Friendships are the ties that bind.
We make them throughout nearly every stage of our lives, from the moment we share our sand bucket with another toddler in the sandpit to way down the track when we meet our new lawn bowls partner as septuagenarians in the retirement village.
Some friendships are forged in cauldrons of intensity and feel as though they will last forever — others are more fleeting, but not necessarily any less satisfying.
And then there are those friendships that start off strong, peak and finally taper off…but which we still maintain, even as we know they are fraying at the edges.
At which point, we need to decide — should I stay or should I go?
Playing the friendship game
Most friendships are born out of the moment.
There you are, first year at university in a class that’s boring the bejesus out of you, and you catch the eye of a classmate who has just woken up from a quick snooze, put to sleep by the endless drone of the professor.
You exchange a faint smile, roll your eyes and try to tune back in. Bumping into them after the class, you share a laugh about it.
Fast forward a month, and your BFFs.
Fast forward five years, and you’ve travelled to Europe together, carved up any number of dancefloors, consoled each other over broken hearts, watched a lot of movies etc etc
And then…you get a new job.
Your focus changes a bit as you start to meet new people and are exposed to different ideas and things. You and your BFF are still tight but don’t have as much time as you used to, especially because she is dating someone pretty seriously and…oh wow, she is pregnant!
Fast forward another five years…and things are changing even more. Your lives are diverging. You spend less time together, talk on the phone or through text a lot less and more broadly don’t have so much in common.
But you still feel the past, faint warmth of those amazing years where so much fun was had, where the friendship was your world, where you grew into the person you are. Years you would or could never replace. Years that will always mean something to you.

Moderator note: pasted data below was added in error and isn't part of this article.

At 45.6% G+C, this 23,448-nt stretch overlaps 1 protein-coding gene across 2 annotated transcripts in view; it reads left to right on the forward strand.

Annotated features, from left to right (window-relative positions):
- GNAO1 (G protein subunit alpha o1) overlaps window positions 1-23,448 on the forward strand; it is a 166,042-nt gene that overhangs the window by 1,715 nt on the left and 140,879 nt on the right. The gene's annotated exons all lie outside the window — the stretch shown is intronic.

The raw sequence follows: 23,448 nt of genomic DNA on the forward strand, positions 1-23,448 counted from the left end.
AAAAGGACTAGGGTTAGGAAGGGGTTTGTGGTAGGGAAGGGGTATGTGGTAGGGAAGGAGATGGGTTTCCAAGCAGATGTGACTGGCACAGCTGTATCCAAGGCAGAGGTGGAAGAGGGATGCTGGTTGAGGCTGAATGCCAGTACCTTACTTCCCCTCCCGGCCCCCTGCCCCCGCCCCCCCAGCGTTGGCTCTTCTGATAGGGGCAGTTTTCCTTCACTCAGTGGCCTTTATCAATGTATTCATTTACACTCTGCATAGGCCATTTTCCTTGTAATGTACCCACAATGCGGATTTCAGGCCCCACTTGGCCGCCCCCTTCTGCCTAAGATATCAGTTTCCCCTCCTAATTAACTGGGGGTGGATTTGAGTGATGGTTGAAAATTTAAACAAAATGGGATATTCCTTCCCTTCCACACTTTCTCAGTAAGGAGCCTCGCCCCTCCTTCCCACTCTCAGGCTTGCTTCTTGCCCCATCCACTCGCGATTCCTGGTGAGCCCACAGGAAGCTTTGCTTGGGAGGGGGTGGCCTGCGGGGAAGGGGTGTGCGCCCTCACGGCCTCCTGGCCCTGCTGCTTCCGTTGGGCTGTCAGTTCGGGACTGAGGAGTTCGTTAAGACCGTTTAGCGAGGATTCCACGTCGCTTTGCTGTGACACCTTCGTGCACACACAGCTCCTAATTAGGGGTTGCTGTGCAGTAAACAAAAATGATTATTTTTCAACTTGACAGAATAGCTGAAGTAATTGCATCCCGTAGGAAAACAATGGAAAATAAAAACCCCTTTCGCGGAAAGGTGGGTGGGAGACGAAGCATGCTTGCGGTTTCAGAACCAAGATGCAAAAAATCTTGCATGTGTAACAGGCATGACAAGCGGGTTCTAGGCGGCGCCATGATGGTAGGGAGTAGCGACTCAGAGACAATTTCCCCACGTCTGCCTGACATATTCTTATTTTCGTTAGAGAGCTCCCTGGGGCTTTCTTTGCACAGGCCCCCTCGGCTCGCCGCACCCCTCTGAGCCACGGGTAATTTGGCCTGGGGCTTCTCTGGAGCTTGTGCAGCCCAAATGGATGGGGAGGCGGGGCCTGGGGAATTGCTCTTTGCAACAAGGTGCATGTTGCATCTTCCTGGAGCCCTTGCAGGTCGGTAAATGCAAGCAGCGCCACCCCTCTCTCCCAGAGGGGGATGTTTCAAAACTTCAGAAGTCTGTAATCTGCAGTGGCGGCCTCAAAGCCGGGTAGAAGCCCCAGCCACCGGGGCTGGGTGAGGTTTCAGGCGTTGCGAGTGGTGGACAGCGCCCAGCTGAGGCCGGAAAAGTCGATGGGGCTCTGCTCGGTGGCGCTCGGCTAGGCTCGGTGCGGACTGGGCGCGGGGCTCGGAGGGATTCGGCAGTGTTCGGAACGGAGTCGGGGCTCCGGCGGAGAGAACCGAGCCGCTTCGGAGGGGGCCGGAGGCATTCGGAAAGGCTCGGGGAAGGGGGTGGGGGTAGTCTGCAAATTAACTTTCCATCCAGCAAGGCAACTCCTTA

So, you hang on longer, even as the threads are fraying.
It’s not that you dislike them, or they you, it’s just…
The “best by” date on the friendship has arrived.
The “best by” friendship date dilemma
It’s a sensitive moment, right?
There is no concrete reason to end the friendship or let it go, but neither is there a compelling reason to hang onto it.
On the one hand, you can just let it go and, even if it doesn’t take up that much space in your life anymore, and in doing so, create space for another to fill. Or, you can let it continue to inhabit its patch of friendship real estate because humans do change and grow and what’s not to say the friendship won’t fire up again someday?
Which way do you go?
As with everything in life, there is no right or wrong, there just is.
The positive pragmatist in me means I tend to hang on more often than not. My friendship map is wide and broad and seemingly endless in terms of the real estate on offer. I’m something of a collector of souls, even at an age when many of my friends aren’t looking to expand their social circles much and rather lock in those already within them.
Occasionally, however, I do let go. Sometimes the distance between me and someone grows so vast that it’s hard to ignore the potentially long overdue “best-by” date, and so I let the river of life take me along a different channel away from them.
It may sound harsh to use that kind of language when it comes to other humans, but it’s not a reflection on them or their worth. It’s just an observation that the best of the friendship appears to have passed and being able to assess that is a good thing.
It’s not unlike some great TV show that goes a couple of seasons too long. The West Wing, for example. They should have wound it up at the end of Season 5 but no, they pushed it out to Season 7 and it lost what made it so good.
Maybe that’s an unfair comparison, but you get the point.
Whichever way you go, it’s OK.
Some friendships should be hung onto, others not.
But don’t ever just hang onto a friendship because you feel “you should”…and yet definitely hang onto a friendship when your gut feeling tells you to.
Honestly appraising the relationship and acting accordingly is the key, as is having faith in yourself in your decision.
You know what’s best…for you…and maybe for them.